But for the periodic typo, the work is reliably written, lending credibility to Whitworth's study, and where many scholars take a conspiracy-laden or apocalyptic approach to interpreting Daniel's visions, in particular, Whitworth leans more heavily on the side of history to explain what might otherwise appear to be recipes for disastrous societal panic about the Second Coming of Christ in judgment.

I appreciated Whitworth's down-to-earth, rational approach, and the logic and patience with which he contends his interpretation of the Scripture. I would highly recommend this book as a Bible study for anyone interested in delving deeper into Daniel than just the usual story of his encounter with lions.

# # #

Title: The Derision of Heaven
Author: Michael Whitworth
ISBN: 978-1941972014
Purchase here: http://amzn.to/1E5AJsf


Disclaimer: I received this book free from the publisher through the BookCrash.com review program in exchange for an honest, though not necessarily positive, review. The opinions I have expressed are my own.

Friday, August 1, 2014

Film Writes: Give Your Character a Secret to Protect

WARNING: This post contains plot spoilers for the Disney movie Tangled.

Make your characters three-dimensional and up the stakes in your story by giving each character a dark secret, something to hide.

What For?

To be honest, it's no fun to read about characters who have absolutely nothing to hide, no sordid pasts, no closeted skeletons, no illegitimate children or abusive upbringings or buried treasures.

When you give your characters each a secret to protect, a secret  that they really don't want to have to share, you accomplish two things: you round out the characters, and you up the stakes in your story.

Round Out a Character

By the halfway point of Tangled, you think you know Flynn Rider pretty well: bad boy, reluctant hero, typical greedy thief and ruffian.

Yeah, that about sums him up.

But a lot of those characteristics, paired together, are pretty predictable. What if you wanted to give Flynn an extra dimension, something unexpected that readers won't see coming?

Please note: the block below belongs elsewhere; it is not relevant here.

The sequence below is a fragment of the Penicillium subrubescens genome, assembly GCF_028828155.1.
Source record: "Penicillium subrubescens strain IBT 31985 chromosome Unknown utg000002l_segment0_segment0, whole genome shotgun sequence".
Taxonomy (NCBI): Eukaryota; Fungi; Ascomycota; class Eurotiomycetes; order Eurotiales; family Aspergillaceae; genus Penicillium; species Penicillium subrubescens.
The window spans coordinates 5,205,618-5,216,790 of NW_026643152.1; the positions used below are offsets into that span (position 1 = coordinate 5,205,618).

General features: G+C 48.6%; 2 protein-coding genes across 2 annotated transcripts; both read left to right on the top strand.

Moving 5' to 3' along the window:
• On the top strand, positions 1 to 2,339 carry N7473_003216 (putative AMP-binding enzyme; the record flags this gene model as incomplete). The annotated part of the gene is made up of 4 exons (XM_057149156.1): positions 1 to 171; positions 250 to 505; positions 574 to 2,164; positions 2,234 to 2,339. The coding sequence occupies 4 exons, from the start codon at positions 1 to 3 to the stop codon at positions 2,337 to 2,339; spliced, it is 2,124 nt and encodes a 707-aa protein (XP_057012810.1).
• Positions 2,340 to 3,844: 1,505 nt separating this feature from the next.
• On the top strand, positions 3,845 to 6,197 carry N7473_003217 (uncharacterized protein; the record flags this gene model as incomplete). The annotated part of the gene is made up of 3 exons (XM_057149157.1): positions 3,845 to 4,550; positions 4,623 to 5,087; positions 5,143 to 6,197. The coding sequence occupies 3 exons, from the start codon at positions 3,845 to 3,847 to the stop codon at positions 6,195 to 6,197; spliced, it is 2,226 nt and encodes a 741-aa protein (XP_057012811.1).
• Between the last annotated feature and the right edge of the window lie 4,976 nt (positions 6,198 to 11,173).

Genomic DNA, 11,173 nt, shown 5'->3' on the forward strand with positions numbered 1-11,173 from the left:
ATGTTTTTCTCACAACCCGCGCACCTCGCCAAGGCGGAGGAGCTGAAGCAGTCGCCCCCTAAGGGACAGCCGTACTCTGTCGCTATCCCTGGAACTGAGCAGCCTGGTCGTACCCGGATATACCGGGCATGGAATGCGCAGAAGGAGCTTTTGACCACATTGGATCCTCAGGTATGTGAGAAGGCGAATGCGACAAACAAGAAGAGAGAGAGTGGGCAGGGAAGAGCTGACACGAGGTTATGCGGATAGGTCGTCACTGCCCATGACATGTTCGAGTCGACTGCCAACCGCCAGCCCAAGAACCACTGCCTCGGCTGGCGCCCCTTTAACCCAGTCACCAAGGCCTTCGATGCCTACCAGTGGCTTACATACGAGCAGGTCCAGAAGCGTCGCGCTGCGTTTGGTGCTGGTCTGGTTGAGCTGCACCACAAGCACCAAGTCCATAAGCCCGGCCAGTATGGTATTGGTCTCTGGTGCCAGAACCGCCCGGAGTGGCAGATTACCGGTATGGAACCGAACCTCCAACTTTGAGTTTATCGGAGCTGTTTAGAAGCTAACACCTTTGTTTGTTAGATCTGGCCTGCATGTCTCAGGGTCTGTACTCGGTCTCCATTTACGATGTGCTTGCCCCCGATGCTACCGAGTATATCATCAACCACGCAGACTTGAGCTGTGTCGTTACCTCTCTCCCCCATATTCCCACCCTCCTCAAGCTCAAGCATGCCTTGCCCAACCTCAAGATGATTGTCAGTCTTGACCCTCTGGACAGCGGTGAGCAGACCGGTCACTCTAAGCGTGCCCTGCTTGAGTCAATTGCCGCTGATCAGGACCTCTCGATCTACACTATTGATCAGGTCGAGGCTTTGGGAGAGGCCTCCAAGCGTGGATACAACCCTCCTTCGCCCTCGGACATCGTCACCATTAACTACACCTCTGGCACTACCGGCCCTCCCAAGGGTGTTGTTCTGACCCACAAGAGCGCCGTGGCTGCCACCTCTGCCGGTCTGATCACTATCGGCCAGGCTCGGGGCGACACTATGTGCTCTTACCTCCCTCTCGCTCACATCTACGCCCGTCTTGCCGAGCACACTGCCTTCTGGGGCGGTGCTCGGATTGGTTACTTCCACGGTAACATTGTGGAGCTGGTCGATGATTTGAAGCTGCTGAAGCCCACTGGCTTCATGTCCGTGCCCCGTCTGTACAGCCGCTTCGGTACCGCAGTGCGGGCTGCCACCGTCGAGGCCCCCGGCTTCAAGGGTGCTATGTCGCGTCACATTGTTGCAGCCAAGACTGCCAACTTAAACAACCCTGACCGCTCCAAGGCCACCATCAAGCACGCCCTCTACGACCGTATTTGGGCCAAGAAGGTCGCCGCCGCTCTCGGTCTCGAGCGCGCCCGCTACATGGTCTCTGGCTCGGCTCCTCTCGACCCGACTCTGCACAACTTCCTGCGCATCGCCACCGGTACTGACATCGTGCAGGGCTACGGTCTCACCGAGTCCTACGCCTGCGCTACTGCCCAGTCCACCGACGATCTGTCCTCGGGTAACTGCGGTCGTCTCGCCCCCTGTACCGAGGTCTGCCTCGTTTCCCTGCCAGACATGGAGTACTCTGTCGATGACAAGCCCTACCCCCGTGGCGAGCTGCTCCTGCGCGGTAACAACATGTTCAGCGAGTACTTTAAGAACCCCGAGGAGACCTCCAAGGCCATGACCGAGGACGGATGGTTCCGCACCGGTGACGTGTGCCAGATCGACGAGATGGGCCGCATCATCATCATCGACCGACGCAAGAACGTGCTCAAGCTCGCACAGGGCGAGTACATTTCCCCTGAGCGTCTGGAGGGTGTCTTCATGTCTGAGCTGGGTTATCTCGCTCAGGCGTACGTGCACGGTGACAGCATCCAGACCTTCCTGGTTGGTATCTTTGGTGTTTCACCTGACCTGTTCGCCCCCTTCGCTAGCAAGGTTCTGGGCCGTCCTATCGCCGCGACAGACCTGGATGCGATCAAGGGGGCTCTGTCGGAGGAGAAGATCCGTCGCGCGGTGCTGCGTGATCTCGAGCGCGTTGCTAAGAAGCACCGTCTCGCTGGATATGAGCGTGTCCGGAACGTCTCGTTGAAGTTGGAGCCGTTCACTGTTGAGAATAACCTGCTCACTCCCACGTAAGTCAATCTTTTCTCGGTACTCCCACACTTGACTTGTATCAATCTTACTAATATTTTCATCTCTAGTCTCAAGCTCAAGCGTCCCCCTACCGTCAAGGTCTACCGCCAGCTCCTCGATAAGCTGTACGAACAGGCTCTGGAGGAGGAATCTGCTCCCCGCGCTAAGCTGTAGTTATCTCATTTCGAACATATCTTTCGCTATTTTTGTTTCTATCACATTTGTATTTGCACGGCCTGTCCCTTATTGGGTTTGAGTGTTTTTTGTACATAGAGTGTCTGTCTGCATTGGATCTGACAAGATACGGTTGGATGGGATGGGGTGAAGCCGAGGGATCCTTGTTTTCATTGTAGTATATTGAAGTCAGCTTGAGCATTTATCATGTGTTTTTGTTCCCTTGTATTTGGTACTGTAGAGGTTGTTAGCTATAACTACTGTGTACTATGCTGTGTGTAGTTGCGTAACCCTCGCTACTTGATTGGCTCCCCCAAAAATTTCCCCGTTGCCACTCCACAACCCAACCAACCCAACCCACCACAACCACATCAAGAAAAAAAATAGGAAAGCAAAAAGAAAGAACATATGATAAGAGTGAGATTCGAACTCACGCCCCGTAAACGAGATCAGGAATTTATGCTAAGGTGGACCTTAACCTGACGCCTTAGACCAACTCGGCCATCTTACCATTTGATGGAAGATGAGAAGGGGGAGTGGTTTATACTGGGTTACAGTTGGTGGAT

You give Flynn a secret, something he really doesn't want anyone else to find out, and then you put him in an impossible situation he doesn't expect to survive, so he feels compelled to share that one personal secret about himself. (You'll have to watch the movie to find out what it is.)

And now you've seen a deeper side of Flynn than you expected. He's become more endearing, less standoffish, more human ... and more well-rounded.

Up the Stakes

Rapunzel's secret is her power to magically keep people young (even to heal wounds) if they sing a certain song and are touching her enchanted hair. For a while, that's almost the only thing you know about Rapunzel, but the secret deepens the story because her hair becomes the thing that keeps her in bondage to her mother (and prison warden).

When Rapunzel runs away with Flynn to pursue her own dream, her mother does everything she can to get Rapunzel (and her hair) back safely. And Rapunzel's hair (which magically glows when the certain song is sung) helps get her and Flynn out of some tight spots.

As long as Rapunzel carries this secret with her, as long as she can keep people young and beautiful, she'll never be free from those whose greatest desire (at any cost) is youthfulness. The stakes are high for Rapunzel, and the odds don't look good for her escaping her fate. Viewers will hang on till the bitter end to see what happens.


# # #

Don't hesitate to give your characters a secret, something they wouldn't want anyone else to find out. Maybe she's a convicted felon, or he grew up an orphan, or she's got cancer, or he's working out a hidden agenda.

A secret is a gem whose mining will deepen your story in many different ways.